This study compared outcomes of patients with T3 or greater and/or N+ gastric carcinoma who had minimally invasive surgery (MIS) or traditional open surgery. Patients who received MIS had a greater likelihood of receiving postoperative chemotherapy. Patients from the National Cancer Database (21,872) from 2010 to 2015 were identified. The majority (72.2%) received open surgery although MIS rates went up during that time period. Predictors of MIS were Asian race, any insurance coverage and treatment at high-volume centers. Survival rates were higher for MIS patients although that could be explained by their increased likelihood of receiving adjuvant chemotherapy.
Citation: Khorfan R, Schlick CJR, Yang AD . Utilization of minimally invasive surgery and its association with chemotherapy for locally advanced gastric cancer. J Gastrointest Surg 2020 Feb;24(2):243-52. doi: 10.1007/s11605-019-04410-x.
Keywords: Surgery, Treatments, Cancer, Digestive Disease and Health, Healthcare Utilization, Patient-Centered Outcomes Research, Outcomes, Evidence-Based Practice
Hoffman KE, Penson DF, Zhao Z
Patient-reported outcomes through 5 years for active surveillance, surgery, brachytherapy, or external beam radiation with or without androgen deprivation therapy for localized prostate cancer.
This study compared different treatment of men with favorable-risk prostate cancer and those with unfavorable-risk disease and their functional outcomes 5 years post-treatment. Treatment options for favorable-risk disease include active surveillance, nerve-sparing prostatectomy, external beam radiation therapy (EBRT), or low-dose-rate brachytherapy with prostatectomy being the most common. Treatment options for men with unfavorable-risk disease is prostatectomy or EBRT with androgen deprivation therapy (ADT). The cohort analyzed included men diagnosed with prostate cancer in 2011 through 2012, accrued from 5 Surveillance, Epidemiology and End Results Program sites and a US prostate cancer registry, using surveys through September 2017. A total of 2005 men met inclusion criteria. For men with favorable-risk disease low-dose-rate brachytherapy was associated with worse urinary irritative, and sexual and bowel function at 1 year compared with active surveillance. Nerve-sparing prostatectomy was associated with worse urinary incontinence at 5 years and sexual function at 3 years compared with active surveillance. EBRT was not associated with clinically different function changes from active surveillance at any point during the 5 years. For men with unfavorable-risk disease, EBRT with ADT was associated with lower hormonal function at 6 months, bowel function at 1 year, but better sexual function and incontinence than prostatectomy.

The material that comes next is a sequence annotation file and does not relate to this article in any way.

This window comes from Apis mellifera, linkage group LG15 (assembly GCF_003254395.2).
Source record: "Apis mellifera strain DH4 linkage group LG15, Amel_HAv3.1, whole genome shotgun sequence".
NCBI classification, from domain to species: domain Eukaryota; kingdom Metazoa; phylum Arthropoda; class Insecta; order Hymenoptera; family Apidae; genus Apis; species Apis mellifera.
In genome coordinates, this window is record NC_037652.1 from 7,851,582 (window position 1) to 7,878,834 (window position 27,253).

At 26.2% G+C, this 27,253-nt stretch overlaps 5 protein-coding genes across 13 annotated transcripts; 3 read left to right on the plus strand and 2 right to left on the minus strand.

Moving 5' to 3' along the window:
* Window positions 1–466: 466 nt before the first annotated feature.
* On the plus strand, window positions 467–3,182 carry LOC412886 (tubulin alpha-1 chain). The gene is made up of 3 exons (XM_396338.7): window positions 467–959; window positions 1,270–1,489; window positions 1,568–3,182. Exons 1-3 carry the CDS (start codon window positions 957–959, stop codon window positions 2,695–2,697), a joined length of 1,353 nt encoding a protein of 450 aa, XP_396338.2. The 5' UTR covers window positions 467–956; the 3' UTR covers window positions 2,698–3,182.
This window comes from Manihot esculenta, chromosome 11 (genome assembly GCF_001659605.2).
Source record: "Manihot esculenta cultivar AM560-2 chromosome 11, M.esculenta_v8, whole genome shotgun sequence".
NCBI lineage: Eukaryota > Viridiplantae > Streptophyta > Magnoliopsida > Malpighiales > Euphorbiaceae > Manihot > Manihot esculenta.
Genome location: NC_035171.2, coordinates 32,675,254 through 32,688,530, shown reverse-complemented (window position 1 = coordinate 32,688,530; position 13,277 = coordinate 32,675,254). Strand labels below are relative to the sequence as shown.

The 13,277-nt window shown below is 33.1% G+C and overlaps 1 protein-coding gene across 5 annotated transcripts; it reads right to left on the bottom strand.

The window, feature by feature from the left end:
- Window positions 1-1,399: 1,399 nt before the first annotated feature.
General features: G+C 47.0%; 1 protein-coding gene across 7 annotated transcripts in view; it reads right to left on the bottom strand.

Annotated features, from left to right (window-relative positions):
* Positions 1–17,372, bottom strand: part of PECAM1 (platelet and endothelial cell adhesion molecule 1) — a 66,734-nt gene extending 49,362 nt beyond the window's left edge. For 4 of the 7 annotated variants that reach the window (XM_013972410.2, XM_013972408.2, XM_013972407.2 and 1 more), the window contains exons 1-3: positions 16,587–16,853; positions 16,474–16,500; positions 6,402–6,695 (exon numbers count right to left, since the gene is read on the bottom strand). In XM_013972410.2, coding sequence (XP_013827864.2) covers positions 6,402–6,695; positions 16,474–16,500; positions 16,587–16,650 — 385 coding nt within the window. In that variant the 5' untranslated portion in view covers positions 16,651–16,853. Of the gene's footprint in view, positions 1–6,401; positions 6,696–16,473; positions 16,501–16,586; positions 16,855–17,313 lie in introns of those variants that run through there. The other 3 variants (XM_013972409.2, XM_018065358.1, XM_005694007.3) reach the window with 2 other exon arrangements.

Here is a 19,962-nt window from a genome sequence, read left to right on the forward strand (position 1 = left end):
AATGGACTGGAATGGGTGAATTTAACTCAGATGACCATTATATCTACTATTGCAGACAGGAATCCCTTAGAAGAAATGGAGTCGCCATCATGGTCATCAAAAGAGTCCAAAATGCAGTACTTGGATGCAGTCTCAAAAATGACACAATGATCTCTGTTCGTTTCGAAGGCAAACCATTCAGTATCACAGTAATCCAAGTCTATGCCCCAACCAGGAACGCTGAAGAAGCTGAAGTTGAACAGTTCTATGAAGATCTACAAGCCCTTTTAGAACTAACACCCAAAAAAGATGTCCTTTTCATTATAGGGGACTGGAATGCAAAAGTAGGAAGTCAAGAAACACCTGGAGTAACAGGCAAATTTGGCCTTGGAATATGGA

AHRQ-funded; HS019356; HS022640.
Citation: Hoffman KE, Penson DF, Zhao Z . Patient-reported outcomes through 5 years for active surveillance, surgery, brachytherapy, or external beam radiation with or without androgen deprivation therapy for localized prostate cancer. JAMA 2020 Jan 14;323(2):149-63. doi: 10.1001/jama.2019.20675..
Keywords: Cancer: Prostate Cancer, Cancer, Comparative Effectiveness, Patient-Centered Outcomes Research, Outcomes, Evidence-Based Practice, Treatments, Men's Health, Adverse Events, Surgery
Yu K, Westbrook M, Brodie S
Gaps in treatment and surveillance: head and neck cancer care in a safety-net hospital.
Treatment delays and suboptimal adherence to posttreatment surveillance may adversely affect head and neck cancer (HNC) outcomes. Such challenges can be exacerbated in safety-net settings that struggle with limited resources and serve a disproportionate number of patients vulnerable to gaps in care. This study aimed to characterize treatment delays and adherence with posttreatment surveillance in HNC care at an urban tertiary care public hospital in San Francisco.
Citation: Yu K, Westbrook M, Brodie S . Gaps in treatment and surveillance: head and neck cancer care in a safety-net hospital. OTO Open 2020 Jan-Mar;4(1):2473974x19900761. doi: 10.1177/2473974x19900761..
Keywords: Cancer, Safety Net, Hospitals, Outcomes
Banerjee M, Muenz DG, Worden FP
Conditional survival in patients with thyroid cancer.
This study used data from Surveillance, Epidemiology, and End Results (SEER) registry to determine conditional 5-year disease-specific survival based on patient age, gender, and stage. It found that patients with localized thyroid cancer have excellent conditional 5-year survival, irrespective of where they are in their survivorship phase. In addition, patients with regional thyroid cancer have relatively stable conditional 5-year survival.
Citation: Banerjee M, Muenz DG, Worden FP . Conditional survival in patients with thyroid cancer. Thyroid 2014 Dec;24(12):1784-9. doi: 10.1089/thy.2014.0264..
Keywords: Cancer, Mortality, Outcomes, Registries